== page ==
Donald Trump calls the Chinese "cheaters" and "manipulators."
He's made it clear that if he becomes president, the U.S. will no longer lose big to China. To fight back, he talks often of slapping a 45% tax -- or a tariff -- on Chinese goods coming into the U.S.
As Trump frequently points out, there's a huge imbalance in U.S.-China trade. Last year, the U.S. bought almost $500 billion worth of goods from China. In contrast, the U.S. sold only $165 billion worth of stuff and services to the Chinese.
Many experts say Trump is right that China isn't playing fair on trade. But they warn his massive tariff would be a mistake. It would start a trade war and wouldn't solve the critical issue.
There's a lengthy list of ways China plays by its own rules, but the No. 1 problem is the theft of U.S. business secrets and technology by Chinese companies. China doesn't want to be the manufacturer of cheap shoes and shirts forever. It wants to go head-to-head with the U.S. in the high tech economy. China is doing everything it can to catch up.
"China is trying by any way possible to take advanced technology," says Derek Scissors, a scholar at the American Enterprise Institute. "They will buy it if they can. They will coerce [U.S. companies]...then there is the outright theft."
How to bring jobs back from China
Chinese companies illegally steal over $200 billion worth of American business secrets -- known as intellectual property -- each year, according to a bipartisan commission report from 2013. The Chinese try to copy movies, electronics and software and churn them out at a cheaper rate.
Over 2 million jobs would return to America if China had laws to protect business secrets like the U.S. does, the report from the Commission on the Theft of American Intellectual Property concluded.
It's become a key campaign issue. Both Trump and Hillary Clinton talk tough on China.
"If China does not stop its illegal activities, including its theft of American trade secrets, I will use every lawful presidential power to remedy trade disputes, including the application of tariffs," he said in a speech outlining his trade policy in late June.
Clinton vows she'll "throw the book at China for their illegal actions."
More ways China doesn't play fair
Theft is just one headache. The Chinese government has developed a reputation for changing rules on a whim and heavily favoring domestic companies.
China has made no secret of its intentions to dominate certain industries. For example, it has regularly been accused of "dumping" really cheap steel on world markets. China denies those claims, but U.S. and European steel makers say the intent is to drive them out of business.
The Chinese government has also heavily subsidized certain industries, something that is against the rules of the World Trade Organization, which China joined in 2001. A scathing report from the Information Technology and Innovation Foundation, a U.S. think tank, details how China's government plans to pump $100 billion into the Chinese semiconductor industry and restrict U.S. imports. Foreign companies that play by the rules can't compete with that kind of government intervention.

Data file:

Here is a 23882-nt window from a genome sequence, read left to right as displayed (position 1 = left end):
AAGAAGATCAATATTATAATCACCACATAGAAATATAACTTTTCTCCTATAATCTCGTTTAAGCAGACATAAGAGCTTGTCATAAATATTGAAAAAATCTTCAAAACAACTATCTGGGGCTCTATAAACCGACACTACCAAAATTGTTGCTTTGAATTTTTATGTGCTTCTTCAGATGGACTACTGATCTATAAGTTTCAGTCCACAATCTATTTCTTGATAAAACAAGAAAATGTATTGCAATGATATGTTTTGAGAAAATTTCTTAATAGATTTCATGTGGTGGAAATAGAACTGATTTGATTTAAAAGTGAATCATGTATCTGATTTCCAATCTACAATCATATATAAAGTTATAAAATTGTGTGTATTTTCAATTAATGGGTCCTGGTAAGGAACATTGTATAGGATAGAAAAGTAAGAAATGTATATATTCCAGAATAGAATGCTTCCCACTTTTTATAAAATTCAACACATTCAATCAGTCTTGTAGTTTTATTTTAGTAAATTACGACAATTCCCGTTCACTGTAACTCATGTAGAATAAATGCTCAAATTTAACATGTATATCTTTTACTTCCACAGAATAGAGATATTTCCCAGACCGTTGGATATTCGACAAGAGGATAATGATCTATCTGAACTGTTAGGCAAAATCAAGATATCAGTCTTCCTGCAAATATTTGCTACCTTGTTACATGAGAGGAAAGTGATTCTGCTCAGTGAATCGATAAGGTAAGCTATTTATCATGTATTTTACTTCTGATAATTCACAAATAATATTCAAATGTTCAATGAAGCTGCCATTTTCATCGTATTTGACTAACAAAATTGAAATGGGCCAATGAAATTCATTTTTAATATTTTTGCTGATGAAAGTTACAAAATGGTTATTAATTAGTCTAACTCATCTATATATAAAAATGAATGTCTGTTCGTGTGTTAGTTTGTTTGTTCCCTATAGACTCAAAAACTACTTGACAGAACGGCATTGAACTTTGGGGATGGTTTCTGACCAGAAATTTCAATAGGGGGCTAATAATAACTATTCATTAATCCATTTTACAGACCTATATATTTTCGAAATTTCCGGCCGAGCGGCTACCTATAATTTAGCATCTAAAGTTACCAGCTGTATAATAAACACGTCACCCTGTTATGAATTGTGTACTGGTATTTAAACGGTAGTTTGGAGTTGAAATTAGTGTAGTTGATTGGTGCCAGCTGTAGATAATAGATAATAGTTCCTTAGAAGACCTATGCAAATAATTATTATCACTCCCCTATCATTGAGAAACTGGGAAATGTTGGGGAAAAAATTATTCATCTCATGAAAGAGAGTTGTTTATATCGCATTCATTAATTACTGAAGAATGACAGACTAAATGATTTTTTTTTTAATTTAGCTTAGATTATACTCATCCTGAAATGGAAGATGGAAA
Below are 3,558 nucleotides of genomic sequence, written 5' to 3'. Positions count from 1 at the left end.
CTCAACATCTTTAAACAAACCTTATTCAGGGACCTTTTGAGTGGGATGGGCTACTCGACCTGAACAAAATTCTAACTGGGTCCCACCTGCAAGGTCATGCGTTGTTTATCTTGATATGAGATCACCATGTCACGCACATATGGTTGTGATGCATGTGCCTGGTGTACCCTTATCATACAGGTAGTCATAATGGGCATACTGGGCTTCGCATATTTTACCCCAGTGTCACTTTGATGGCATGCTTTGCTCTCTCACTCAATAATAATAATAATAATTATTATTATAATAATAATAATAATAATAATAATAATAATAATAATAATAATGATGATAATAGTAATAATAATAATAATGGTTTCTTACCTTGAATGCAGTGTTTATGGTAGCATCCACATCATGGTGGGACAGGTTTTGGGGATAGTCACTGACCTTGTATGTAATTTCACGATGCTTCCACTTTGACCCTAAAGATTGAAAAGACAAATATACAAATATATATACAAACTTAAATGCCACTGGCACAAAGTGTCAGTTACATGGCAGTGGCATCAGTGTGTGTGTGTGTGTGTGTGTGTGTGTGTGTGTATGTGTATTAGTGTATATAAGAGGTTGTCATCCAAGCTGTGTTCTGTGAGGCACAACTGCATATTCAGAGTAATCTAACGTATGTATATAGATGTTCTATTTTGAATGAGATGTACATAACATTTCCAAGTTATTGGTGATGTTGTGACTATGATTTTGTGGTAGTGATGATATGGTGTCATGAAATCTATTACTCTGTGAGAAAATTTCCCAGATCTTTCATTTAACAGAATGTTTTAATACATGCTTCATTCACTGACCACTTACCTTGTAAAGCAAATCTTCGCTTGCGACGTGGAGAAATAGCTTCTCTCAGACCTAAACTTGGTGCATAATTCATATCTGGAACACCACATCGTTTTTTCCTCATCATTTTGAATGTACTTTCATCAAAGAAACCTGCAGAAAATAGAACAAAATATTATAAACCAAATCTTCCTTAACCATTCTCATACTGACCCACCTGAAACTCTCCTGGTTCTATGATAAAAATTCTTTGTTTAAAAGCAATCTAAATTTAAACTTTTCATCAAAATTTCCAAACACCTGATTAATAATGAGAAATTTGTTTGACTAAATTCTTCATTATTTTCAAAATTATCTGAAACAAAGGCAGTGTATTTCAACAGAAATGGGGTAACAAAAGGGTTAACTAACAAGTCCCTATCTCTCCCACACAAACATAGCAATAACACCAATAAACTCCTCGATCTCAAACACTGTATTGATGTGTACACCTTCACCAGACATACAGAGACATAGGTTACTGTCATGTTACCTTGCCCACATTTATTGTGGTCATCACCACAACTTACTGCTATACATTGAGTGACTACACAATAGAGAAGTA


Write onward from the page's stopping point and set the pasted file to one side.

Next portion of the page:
And that's to say nothing of the heavy censorship of foreign businesses like Google ( and )Apple (Tech30) trying to operate in China. This spring, China , shut down Apple iBooks and iTunes Movies with little explanation.
China's cheap currency
Then there are the frustrations over China's currency. Many countries believe China purposefully kept its currency, the yuan, at a very cheap level. That makes Chinese goods inexpensive for customers in the U.S., Europe, Japan and elsewhere. Trump and Clinton both want to formally label China a "currency manipulator."
This is one area where China has been showing some signs of shaping up. It has actually lifted the value of its currency in the past two years. The International Monetary Fund even says the yuan is "no longer undervalued." Still, the issue could easily come back. China just devalued its currency after Brexit.
What the U.S. can do to push back
So what should the U.S. do? Numerous experts told CNNMoney that Trump's tariff solution is too extreme. It's akin to hammering a nail with a 18-wheeler truck.
"An across the board tariff doesn't make sense. It punishes Chinese firms that don't cheat," says Scissors, who worked for many years as a consultant to U.S. companies trying to enter the Chinese market.
A sweeping tariff would also make a lot of stuff more expensive for poor and middle class Americans when they shop. A typical American family would pay between $800 to $2,200 more a year if Trump's policies went into place, according to economists.
Instead of a big tariff, Robert Atkinson, president of the Information Technology and Innovation Foundation, says the next president should start with some level-playing tactics:
- Stop letting China invest in the U.S. unless it makes it easier for U.S. companies to set up in China
- Deny China access to the U.S. banking system and/or U.S. stock market
- Put sanctions on companies that have stolen U.S. technology
- Refuse to give Chinese patents protection in the U.S. until China honors American patents there
- Cut off scientific and other cooperation with China
- Bring more World Trade Organization cases against China
- Form a coalition with Europe and Japan to push back
"Imagine if the Chinese were shooting down our airplanes in their airspace. Would we just sit there and go, 'meh?'" asks Atkinson. He's one, of many, hoping the next president will get a lot tougher.